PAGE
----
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More Signs Of A Wasted Crisis


The President’s Chief of Staff, Rahm Emmanuel, said something to the effect that one should never waste a crisis. There’s no doubt that the bursting of the credit bubble certainly qualified as a “crisis”, with the most powerful bankers, various doyens of Wall St., and top administration officials of first, the previous administration, and then, the present administration, engaging in all night marathons to keep the global financial markets from imploding. They were successful, at least in the short term, although it remains to be seen how the effects of the “heroic measures” used to achieve that success, will play out, over the longer term.


One would think that, having teetered on the ragged edge of disaster, every effort would be made by all parties involved to learn from the experience, and to make SURE that clearly identified mistakes would not be repeated. One MIGHT think that, but it appears that one would be mistaken.


There’s no doubt, in anybody’s mind, that excessive leverage was a key factor in turning what might have been a relatively  tame contretemps into a near-death experience. The leverage was employed by all and sundry, from gullible (or crooked, take your pick) home buyers, to greedy PE firms, and the investor in their funds, to the top bankers who created a veritable plethora of securities based on this debt.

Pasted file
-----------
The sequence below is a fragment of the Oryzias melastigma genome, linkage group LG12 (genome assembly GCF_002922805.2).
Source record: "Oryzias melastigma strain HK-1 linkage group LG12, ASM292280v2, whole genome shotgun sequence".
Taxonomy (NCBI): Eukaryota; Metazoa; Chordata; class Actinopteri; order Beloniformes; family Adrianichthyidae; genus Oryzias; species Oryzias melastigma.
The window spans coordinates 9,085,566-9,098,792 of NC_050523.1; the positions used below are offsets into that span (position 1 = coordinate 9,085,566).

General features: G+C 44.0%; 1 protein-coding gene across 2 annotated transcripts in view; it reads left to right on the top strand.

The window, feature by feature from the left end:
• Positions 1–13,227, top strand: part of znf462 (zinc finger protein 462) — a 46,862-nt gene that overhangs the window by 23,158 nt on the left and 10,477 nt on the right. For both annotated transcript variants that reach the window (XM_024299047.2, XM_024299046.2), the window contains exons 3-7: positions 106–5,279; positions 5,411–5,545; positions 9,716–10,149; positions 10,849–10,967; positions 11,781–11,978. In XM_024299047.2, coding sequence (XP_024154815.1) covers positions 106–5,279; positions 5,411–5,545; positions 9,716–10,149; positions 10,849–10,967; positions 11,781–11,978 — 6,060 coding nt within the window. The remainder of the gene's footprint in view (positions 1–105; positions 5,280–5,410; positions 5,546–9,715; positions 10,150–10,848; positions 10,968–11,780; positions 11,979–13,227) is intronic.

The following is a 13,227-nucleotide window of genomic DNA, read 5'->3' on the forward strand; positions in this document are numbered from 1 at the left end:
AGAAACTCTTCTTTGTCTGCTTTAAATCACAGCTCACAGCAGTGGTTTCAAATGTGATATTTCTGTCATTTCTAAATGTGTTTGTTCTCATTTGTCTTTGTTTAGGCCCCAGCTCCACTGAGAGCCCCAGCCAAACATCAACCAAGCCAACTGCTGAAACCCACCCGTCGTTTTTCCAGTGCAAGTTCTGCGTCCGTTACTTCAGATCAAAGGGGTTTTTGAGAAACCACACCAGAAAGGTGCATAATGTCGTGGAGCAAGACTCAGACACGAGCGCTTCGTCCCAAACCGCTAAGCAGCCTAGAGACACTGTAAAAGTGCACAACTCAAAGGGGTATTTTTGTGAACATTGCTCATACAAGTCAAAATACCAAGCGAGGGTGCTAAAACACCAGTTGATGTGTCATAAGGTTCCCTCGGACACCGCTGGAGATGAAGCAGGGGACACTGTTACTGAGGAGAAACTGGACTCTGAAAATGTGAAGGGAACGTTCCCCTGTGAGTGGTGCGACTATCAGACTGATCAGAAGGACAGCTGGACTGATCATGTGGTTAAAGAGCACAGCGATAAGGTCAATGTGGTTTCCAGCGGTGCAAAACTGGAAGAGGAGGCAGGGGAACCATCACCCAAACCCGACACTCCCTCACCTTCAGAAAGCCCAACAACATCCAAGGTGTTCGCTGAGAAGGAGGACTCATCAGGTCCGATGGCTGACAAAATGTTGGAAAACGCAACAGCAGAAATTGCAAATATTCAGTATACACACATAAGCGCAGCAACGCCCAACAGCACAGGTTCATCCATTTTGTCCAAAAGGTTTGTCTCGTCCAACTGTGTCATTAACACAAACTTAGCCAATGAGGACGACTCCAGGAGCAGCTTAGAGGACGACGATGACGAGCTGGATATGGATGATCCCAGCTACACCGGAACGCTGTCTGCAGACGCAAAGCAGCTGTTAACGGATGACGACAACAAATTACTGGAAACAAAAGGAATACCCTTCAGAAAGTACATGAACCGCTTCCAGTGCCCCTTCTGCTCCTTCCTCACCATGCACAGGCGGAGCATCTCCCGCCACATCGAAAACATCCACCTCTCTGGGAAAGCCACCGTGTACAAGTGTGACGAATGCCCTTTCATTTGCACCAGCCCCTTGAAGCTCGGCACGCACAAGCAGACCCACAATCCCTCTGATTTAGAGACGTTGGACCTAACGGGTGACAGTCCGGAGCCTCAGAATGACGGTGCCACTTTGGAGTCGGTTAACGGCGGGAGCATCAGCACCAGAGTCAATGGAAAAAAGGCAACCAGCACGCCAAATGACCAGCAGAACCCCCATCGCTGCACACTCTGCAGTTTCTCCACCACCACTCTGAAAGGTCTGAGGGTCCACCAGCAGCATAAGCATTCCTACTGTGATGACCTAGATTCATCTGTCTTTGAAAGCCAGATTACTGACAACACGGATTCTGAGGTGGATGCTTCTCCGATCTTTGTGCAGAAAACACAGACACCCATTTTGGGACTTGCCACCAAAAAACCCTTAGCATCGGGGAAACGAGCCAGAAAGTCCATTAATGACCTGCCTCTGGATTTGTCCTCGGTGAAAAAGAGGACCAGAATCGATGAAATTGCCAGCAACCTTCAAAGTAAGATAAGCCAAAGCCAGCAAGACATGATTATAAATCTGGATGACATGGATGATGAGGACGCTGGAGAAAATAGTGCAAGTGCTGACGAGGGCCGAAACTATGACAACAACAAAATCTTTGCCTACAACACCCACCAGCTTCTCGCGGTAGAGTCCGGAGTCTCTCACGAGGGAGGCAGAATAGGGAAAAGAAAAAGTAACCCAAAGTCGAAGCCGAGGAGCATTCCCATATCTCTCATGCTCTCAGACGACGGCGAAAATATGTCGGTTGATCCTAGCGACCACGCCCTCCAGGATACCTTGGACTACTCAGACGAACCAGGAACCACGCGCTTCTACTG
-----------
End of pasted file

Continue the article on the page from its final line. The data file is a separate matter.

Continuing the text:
Arguably, the bankers should be held to the highest standard, since they’re allegedly the “smartest guys in the room”. After all, the other actors merely provided the “raw material”, upon which the bankers performed their alchemy. It took the “smartest guys in the room” to figure out how to make the transformation from dross to (fool’s) gold.


So it was with more than a small amount of dismay,  that I read at how a group of 18 banks, with GS, JPM, C, MS, and BAC, among them, were discovered to being “gaming the system” in reporting the amount of leverage used to fund securities trading. The use of repos (those instruments that figured prominently in Lehman’s demise) was carefully orchestrated to mask the amount of leverage employed.


To quote from the WSJ:


“the banks' outstanding net repo borrowings at the end of each of the past five quarters were on average 42% below their peak in net borrowings in the same quarters. Though the repo market represents just a slice of banks' overall activities, it provides a window into the risks that financial institutions take to trade.”


It appears to me, at least, is that the bankers have gotten somewhat more clever…not that the tiger has changed its stripes.

Source: WSJ

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